HOW WE ROBBED MEXICO IN 1848
By Robert H. Howe
THERE is one page of our own history that our historians pass over lightly and to which America cannot point with any feeling of pride, but only with shame and disgrace. I refer to the Mexican war. When the causes and results of that war are studied it can be readily understood why the Mexicans hate us and why the rest of the South American republics view us with suspicion.
Prior to the Mexican war the Nation was divided over the question of chattel slavery. That form of property had been abolished north of the Ohio river and Mason and Dixon line, but altho the South was still in the saddle, it felt that its seat was by no means secure. At that time the Nation consisted of 28 states, 14 of them free and 14 slave. States were admitted to the Union practically in pairs—one free and one slave state being admitted at the same time. This kept the United States Senate equally divided. But the more rapid growth of the population in the free states of the north threatened the political supremacy of the slave holding power. Wisconsin was applying for admission, and further west Minnesota, Dakota, Kansas and Nebraska loomed up as future free states. Louisiana, admitted in 1812, was the western limit of slave territory. Beyond Louisiana lay Mexico. Adventurers not only permitted, but encouraged by the slave power, entered Mexico and joined in a revolt against Mexico, and Texas was declared an independent state. Negotiations were immediately begun, looking to the annexation of Texas with the intention of dividing it into four states, and thus securing the South with a new lease of power.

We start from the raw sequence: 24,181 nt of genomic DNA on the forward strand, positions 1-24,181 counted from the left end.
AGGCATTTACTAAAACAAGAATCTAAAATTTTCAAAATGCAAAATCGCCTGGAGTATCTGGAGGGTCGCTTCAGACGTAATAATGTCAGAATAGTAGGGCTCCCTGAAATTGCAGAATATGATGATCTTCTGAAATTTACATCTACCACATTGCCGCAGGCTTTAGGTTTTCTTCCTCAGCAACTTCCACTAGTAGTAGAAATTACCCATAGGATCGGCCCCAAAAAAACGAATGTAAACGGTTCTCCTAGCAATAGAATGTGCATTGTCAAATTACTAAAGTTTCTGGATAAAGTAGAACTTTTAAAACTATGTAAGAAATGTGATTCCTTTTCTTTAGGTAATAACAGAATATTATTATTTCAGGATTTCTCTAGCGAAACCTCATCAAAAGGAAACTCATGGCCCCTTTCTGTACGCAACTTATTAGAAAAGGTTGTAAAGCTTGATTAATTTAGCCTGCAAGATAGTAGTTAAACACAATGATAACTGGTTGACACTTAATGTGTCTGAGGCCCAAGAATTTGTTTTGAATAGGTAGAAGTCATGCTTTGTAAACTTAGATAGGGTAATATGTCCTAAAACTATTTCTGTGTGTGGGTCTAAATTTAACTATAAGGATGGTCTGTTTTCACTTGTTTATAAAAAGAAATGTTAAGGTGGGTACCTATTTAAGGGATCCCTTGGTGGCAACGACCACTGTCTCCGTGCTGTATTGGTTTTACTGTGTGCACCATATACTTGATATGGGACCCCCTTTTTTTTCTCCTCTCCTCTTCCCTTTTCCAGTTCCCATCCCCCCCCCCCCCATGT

Upon its admission a conflict with Mexico arose over its western boundary—Mexico claimed that the Nueces river was the dividing line, while the United States claimed the territory to the Rio Grande. This left a strip about 150 miles wide as debatable ground. Here was a question that could easily have been settled by diplomacy and a treaty drawn up and the War of 1848 prevented. But the American army invaded the disputed territory and was met by resistance by the Mexicans-a number were killed and wounded and the rest compelled to surrender. The war spirit always lying dormant in some people was lashed into a frenzy by such public declarations as "Our country has been invaded," "American blood has been spilled on American soil," all of which sounds strangely familiar to us today.
General U. S. Grant was a soldier in the army at this time and it is pertinent at this point to quote the following extracts from his Personal Memoirs:
"There was no intimation that the removal of the troops to the border of Louisiana was occasioned in any way by the prospective annexation of Texas, but it was generally understood that such was the case. Ostensibly we were intended to prevent filibustering into Texas, but really as a menace to Mexico.... And to this day I regard the war which resulted as one of the most unjust ever waged by a stronger against a weaker nation. It was an instance of a republic following the bad example of European monarchies." (Vol. 1, Chapter III, page 53.)